Expert's Opinion

Tailored Finishes for Hygiene Nonwovens

By Claire Vadas, Croda Inc., Home Care | August 14, 2014

Fiber finishes offer a variety of advantages, including absorbency, softness, antistatic or antimicrobial benefits, and much more.

We live in a world that is constantly changing with a population that is rapidly expanding. Currently, the world population exceeds 7.1 billion people, and is projected to grow to 9.2 billion by 2050, with an estimated one birth every 8 seconds in the U.S. alone. As medical advances allow people to live longer, it is estimated that the senior citizen population in the U.S., those age 65 and older, will more than double from 43.1 million to 92 million between 2012 and 2060. What do these numbers mean to hygiene nonwoven producers? The staggering growth rate of the world population coupled with the dynamic nature of age distribution promises continued growth in the hygiene nonwovens market, as population statistics place over 50% of the world population into the category of consumers who will need nonwovens, including diapers, adult incontinence, or feminine hygiene products, for years to come.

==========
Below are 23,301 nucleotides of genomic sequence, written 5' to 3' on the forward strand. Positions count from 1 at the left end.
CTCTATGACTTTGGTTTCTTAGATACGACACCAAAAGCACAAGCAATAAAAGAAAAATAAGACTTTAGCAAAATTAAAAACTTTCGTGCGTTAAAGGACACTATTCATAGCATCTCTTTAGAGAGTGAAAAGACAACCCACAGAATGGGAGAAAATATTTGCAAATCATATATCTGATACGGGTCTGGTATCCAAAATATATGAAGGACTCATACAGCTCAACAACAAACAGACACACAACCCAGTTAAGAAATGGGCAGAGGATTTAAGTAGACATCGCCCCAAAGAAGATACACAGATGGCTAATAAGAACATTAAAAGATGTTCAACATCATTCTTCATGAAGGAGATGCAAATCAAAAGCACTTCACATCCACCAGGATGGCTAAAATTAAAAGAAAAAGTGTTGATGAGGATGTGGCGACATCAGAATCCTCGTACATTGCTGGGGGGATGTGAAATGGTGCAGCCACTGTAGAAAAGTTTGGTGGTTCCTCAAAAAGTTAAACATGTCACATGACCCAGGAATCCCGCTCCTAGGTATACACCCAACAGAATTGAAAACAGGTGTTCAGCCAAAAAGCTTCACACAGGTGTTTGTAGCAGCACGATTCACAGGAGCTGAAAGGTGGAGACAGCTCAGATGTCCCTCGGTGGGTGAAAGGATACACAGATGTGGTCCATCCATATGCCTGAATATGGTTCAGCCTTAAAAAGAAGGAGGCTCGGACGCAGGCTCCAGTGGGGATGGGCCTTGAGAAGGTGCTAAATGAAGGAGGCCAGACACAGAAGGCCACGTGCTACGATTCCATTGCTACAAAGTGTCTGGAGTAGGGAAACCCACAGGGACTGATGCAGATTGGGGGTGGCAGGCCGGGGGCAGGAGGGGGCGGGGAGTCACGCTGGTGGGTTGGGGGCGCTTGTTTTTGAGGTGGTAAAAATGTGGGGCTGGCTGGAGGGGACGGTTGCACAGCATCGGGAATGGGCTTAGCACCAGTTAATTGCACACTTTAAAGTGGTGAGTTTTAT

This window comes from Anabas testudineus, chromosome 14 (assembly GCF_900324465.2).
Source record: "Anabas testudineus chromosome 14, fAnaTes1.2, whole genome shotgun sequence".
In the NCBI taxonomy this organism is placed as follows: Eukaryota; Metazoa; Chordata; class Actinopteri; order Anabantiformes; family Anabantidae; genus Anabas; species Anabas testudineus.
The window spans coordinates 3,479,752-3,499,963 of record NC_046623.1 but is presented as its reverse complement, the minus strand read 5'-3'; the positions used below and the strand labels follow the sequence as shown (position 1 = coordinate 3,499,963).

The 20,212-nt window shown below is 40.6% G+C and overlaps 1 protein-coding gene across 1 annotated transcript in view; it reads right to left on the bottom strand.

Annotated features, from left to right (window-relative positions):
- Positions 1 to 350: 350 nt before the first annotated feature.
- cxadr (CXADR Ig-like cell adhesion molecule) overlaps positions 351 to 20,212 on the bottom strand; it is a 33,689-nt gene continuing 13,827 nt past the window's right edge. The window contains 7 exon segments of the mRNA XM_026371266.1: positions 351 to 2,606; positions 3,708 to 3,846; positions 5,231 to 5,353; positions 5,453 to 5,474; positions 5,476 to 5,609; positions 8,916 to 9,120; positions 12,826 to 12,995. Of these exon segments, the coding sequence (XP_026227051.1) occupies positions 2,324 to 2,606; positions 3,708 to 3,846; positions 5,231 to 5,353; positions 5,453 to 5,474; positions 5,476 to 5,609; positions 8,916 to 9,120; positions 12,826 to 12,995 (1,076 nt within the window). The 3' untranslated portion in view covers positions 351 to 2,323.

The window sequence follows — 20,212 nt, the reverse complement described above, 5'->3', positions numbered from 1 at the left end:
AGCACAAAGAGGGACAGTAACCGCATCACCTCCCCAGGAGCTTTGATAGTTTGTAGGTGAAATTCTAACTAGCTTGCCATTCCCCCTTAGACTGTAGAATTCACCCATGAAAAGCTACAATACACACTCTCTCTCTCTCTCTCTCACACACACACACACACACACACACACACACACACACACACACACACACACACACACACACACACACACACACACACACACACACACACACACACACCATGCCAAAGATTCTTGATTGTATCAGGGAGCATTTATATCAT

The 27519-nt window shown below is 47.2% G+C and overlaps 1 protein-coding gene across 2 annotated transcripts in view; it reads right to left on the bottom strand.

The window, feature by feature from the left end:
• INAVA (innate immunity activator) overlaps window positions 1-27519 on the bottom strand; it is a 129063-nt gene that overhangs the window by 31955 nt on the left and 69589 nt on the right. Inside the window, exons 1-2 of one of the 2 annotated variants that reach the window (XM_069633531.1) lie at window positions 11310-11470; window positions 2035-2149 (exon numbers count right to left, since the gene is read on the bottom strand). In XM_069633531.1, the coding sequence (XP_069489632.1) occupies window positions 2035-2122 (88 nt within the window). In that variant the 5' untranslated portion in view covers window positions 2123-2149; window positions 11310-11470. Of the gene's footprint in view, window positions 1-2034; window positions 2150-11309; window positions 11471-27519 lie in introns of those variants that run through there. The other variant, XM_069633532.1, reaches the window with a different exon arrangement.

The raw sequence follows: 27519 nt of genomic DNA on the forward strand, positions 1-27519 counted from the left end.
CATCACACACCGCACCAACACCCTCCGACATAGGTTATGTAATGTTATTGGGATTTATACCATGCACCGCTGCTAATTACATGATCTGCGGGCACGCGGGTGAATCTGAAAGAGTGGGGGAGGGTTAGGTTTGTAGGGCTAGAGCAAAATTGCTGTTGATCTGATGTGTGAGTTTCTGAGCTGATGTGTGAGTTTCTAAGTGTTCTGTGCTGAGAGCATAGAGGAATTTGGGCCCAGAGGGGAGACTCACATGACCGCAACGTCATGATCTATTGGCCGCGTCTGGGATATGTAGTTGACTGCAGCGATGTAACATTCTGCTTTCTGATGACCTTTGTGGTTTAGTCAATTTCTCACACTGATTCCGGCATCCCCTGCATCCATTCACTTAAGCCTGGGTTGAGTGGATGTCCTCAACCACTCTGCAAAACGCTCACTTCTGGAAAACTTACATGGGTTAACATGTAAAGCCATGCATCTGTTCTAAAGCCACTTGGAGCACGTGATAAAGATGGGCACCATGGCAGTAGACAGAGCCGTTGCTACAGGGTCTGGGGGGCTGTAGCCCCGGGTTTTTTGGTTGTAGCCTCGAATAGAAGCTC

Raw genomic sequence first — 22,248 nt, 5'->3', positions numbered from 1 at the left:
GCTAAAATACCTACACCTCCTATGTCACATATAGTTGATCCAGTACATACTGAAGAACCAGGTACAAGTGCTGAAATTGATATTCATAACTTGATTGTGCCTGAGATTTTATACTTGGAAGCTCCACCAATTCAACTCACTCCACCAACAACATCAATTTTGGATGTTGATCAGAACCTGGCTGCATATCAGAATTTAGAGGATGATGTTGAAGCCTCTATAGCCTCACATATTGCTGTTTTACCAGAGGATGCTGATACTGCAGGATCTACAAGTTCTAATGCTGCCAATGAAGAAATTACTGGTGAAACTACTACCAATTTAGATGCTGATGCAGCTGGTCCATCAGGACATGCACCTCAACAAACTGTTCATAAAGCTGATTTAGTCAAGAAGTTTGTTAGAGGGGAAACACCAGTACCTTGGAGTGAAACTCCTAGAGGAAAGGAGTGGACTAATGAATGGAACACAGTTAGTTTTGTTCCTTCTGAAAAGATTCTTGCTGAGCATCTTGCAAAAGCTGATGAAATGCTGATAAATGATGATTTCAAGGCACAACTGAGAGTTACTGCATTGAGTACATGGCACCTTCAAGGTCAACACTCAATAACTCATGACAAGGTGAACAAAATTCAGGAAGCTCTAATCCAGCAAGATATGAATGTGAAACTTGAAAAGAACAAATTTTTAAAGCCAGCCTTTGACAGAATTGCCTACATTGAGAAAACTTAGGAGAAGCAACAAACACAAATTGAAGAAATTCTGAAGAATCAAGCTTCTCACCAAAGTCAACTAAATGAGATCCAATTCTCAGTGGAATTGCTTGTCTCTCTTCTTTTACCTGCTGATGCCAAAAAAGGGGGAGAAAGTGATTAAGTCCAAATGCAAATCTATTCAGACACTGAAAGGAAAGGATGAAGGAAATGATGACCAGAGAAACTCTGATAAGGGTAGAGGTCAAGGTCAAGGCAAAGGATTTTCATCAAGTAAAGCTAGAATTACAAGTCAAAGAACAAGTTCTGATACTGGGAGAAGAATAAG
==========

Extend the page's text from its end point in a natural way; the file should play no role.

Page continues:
In a market that will continue to expand with the population and is expected to grow to $78.9 billion by 2018, manufacturers must find ways to differentiate their products from the competition by addressing specific customer demands. Product differentiation must be achieved not only through functional design and use of quality materials, but also with careful selection of the finishing touch—the fiber finish.